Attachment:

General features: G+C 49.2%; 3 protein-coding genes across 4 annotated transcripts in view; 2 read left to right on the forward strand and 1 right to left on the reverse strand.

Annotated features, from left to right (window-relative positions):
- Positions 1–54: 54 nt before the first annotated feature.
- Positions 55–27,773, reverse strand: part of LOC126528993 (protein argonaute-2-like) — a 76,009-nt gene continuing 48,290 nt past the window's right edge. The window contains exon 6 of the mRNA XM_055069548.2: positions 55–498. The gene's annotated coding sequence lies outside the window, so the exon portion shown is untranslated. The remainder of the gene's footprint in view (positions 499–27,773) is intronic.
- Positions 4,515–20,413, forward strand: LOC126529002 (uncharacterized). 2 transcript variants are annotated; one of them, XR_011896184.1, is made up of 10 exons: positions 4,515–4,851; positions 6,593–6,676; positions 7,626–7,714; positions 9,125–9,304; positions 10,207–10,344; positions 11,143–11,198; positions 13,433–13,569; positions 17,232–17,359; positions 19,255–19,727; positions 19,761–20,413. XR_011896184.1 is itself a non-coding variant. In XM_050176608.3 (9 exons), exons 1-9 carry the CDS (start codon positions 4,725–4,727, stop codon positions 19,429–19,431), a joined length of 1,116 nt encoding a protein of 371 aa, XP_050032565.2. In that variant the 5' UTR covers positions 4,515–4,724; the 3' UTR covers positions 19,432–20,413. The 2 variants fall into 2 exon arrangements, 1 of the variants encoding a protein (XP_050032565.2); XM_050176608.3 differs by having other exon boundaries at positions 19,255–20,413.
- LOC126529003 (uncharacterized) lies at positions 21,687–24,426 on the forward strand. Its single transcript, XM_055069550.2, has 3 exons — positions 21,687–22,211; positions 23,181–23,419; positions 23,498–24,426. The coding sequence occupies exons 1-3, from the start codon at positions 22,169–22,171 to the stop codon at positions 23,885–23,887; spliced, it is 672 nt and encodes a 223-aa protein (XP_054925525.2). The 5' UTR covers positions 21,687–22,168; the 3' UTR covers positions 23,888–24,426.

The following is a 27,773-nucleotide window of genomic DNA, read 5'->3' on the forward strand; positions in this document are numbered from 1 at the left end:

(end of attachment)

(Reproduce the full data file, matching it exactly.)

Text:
General features: G+C 49.2%; 3 protein-coding genes across 4 annotated transcripts in view; 2 read left to right on the forward strand and 1 right to left on the reverse strand.

Annotated features, from left to right (window-relative positions):
- Positions 1–54: 54 nt before the first annotated feature.
- Positions 55–27,773, reverse strand: part of LOC126528993 (protein argonaute-2-like) — a 76,009-nt gene continuing 48,290 nt past the window's right edge. The window contains exon 6 of the mRNA XM_055069548.2: positions 55–498. The gene's annotated coding sequence lies outside the window, so the exon portion shown is untranslated. The remainder of the gene's footprint in view (positions 499–27,773) is intronic.
- Positions 4,515–20,413, forward strand: LOC126529002 (uncharacterized). 2 transcript variants are annotated; one of them, XR_011896184.1, is made up of 10 exons: positions 4,515–4,851; positions 6,593–6,676; positions 7,626–7,714; positions 9,125–9,304; positions 10,207–10,344; positions 11,143–11,198; positions 13,433–13,569; positions 17,232–17,359; positions 19,255–19,727; positions 19,761–20,413. XR_011896184.1 is itself a non-coding variant. In XM_050176608.3 (9 exons), exons 1-9 carry the CDS (start codon positions 4,725–4,727, stop codon positions 19,429–19,431), a joined length of 1,116 nt encoding a protein of 371 aa, XP_050032565.2. In that variant the 5' UTR covers positions 4,515–4,724; the 3' UTR covers positions 19,432–20,413. The 2 variants fall into 2 exon arrangements, 1 of the variants encoding a protein (XP_050032565.2); XM_050176608.3 differs by having other exon boundaries at positions 19,255–20,413.
- LOC126529003 (uncharacterized) lies at positions 21,687–24,426 on the forward strand. Its single transcript, XM_055069550.2, has 3 exons — positions 21,687–22,211; positions 23,181–23,419; positions 23,498–24,426. The coding sequence occupies exons 1-3, from the start codon at positions 22,169–22,171 to the stop codon at positions 23,885–23,887; spliced, it is 672 nt and encodes a 223-aa protein (XP_054925525.2). The 5' UTR covers positions 21,687–22,168; the 3' UTR covers positions 23,888–24,426.

The following is a 27,773-nucleotide window of genomic DNA, read 5'->3' on the forward strand; positions in this document are numbered from 1 at the left end: